Co-Founder at FlexFibre
Ten years on from the banking crisis, is high finance close to introducing a new inequality with its incessant need for speed?
With the tenth anniversary of Lehman’s collapse upon us, attention has turned once more to the banking system and the rarefied towers of high finance. Some, like former Barclays head Bob Diamond, believe that banks have become too risk averse. Others, such as former Prime Minister Gordon Brown, believe that we ‘are sleepwalking into another crisis,’ and that when it comes the tools of international collaboration are no longer as robust as they were in 2008, meaning that any response won’t be so effective. It is telling that two people who were at the centre of the maelstrom now have two completely opposing viewpoints.
Whilst the international will might no longer be so robust as it was a decade ago, with political fractures taking place across the globe, the technology that underpins finance has certainly moved on. With the rise of automated trading platforms, high frequency trading, and the need for faster access, modern finance has become a race for the microsecond advantage.
The drivers of these trends are cost savings and efficiency for institutions managing vast pools of wealth, but any new technology brings with it the risk of failure or, even worse, deliberate misuse.
In 2010 perhaps the most famous case of misuse of high frequency trading occurred. The Flash Crash of 2010, allegedly sparked by Navinder Singh Sarao, a 31 year old man operating out of his bedroom in Hounslow, wiped a trillion dollars off the stock markets, and for short period stocks such as Accenture fell to just a single cent a share. In the same period, Hewlett Packard and Apple Inc saw their share price rise to a hundred thousand dollars. It was a 36 minute period of chaos.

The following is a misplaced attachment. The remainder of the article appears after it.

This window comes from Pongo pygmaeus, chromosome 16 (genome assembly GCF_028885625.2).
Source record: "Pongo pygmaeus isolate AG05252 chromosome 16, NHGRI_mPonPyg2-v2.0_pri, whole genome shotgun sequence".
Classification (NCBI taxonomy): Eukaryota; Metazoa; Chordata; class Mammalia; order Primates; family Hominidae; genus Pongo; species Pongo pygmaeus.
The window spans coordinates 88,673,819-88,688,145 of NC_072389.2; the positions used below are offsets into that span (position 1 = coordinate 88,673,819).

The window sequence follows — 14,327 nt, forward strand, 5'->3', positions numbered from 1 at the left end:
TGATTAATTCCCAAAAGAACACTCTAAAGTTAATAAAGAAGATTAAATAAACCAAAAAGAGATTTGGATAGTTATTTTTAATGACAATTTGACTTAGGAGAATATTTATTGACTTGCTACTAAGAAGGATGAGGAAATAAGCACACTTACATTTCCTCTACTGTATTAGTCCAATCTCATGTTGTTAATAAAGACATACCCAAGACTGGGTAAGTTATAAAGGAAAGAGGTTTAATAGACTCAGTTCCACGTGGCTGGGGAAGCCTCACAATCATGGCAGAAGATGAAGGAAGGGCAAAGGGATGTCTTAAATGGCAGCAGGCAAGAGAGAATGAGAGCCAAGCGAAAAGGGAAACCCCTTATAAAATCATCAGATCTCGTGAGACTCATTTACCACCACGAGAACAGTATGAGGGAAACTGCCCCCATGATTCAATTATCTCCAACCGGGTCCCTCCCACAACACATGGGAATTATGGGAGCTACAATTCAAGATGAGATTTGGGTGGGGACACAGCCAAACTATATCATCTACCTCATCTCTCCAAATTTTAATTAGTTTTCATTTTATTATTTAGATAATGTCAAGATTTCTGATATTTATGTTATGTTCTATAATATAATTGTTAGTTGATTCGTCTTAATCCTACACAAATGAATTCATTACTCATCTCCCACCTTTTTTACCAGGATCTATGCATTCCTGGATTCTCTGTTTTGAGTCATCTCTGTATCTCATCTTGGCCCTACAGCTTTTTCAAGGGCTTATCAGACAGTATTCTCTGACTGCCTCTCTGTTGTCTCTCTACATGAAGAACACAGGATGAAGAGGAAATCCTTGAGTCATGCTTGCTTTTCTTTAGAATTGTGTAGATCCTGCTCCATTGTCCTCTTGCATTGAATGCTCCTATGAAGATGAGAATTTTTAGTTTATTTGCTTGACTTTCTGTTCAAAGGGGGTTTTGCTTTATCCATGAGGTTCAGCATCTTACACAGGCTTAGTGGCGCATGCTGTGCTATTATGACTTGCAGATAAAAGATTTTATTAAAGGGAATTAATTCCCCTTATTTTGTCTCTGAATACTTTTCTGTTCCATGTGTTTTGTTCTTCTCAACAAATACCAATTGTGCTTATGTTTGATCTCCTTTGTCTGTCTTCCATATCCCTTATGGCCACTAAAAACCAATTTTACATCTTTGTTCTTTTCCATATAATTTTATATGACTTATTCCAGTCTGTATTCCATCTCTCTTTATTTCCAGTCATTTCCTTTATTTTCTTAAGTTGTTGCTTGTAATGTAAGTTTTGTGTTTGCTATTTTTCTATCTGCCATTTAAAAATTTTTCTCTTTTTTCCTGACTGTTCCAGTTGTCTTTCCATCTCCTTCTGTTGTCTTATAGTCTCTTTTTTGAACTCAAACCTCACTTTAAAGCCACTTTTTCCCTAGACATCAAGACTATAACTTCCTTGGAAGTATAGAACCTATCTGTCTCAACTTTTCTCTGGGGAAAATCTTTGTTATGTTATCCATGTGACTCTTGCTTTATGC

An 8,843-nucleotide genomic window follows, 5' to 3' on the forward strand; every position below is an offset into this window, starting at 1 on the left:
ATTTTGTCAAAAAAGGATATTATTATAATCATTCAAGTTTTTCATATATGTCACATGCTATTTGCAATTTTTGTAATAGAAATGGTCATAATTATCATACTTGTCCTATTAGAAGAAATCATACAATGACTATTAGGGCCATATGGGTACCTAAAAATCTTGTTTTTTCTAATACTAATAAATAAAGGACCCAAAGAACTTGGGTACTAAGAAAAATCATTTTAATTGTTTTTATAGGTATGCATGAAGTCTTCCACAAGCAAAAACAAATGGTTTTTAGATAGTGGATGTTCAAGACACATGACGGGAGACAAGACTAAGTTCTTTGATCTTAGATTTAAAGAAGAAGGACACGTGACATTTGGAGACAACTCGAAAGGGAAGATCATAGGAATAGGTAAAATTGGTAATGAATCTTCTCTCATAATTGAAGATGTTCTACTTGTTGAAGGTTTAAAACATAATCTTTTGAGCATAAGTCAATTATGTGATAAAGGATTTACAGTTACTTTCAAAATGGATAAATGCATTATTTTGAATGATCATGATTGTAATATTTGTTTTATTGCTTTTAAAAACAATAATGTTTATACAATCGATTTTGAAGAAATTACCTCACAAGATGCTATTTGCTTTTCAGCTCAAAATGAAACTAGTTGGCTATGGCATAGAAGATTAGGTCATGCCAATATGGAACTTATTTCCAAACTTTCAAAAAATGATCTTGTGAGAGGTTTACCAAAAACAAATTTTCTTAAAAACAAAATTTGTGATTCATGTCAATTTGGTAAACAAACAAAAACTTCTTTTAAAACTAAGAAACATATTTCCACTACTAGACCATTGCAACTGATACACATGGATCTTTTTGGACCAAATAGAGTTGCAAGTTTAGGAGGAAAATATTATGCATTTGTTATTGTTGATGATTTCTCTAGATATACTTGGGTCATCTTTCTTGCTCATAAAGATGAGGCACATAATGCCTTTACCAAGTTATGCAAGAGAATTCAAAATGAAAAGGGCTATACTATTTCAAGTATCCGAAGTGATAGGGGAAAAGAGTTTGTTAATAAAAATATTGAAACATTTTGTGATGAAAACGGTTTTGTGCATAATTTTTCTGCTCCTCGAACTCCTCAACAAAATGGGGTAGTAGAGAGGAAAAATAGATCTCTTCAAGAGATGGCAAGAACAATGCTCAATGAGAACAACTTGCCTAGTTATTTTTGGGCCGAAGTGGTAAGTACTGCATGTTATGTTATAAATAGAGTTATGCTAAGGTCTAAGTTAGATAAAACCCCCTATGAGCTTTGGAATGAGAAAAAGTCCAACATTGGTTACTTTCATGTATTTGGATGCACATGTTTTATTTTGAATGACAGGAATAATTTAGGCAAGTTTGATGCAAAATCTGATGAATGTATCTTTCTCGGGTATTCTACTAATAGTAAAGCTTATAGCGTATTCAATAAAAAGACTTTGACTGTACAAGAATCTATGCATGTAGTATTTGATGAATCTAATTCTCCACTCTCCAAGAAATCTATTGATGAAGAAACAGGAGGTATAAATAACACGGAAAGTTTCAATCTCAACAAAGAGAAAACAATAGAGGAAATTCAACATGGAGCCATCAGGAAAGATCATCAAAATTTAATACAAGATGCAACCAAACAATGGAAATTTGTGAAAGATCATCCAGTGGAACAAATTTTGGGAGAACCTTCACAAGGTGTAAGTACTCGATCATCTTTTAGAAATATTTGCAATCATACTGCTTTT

Whilst Mr. Sarao might have been the spark that caused the crash, the real problem was in how the financial systems reacted to his technique of putting in futures orders and then cancelling them before they went through, a process which sent signals to the market systems and caused them to crash. It didn’t help that it was at the time of the Greek Debt Crisis, when the future of the Euro was in doubt and fear of uncertainty was rife. (As John Bates, writing in 2015 for Traders Magazine Online News, put it so well: “Blaming one man in a bedroom for starting the trillion dollar crash was a bit like blaming lightning for starting a fire.”)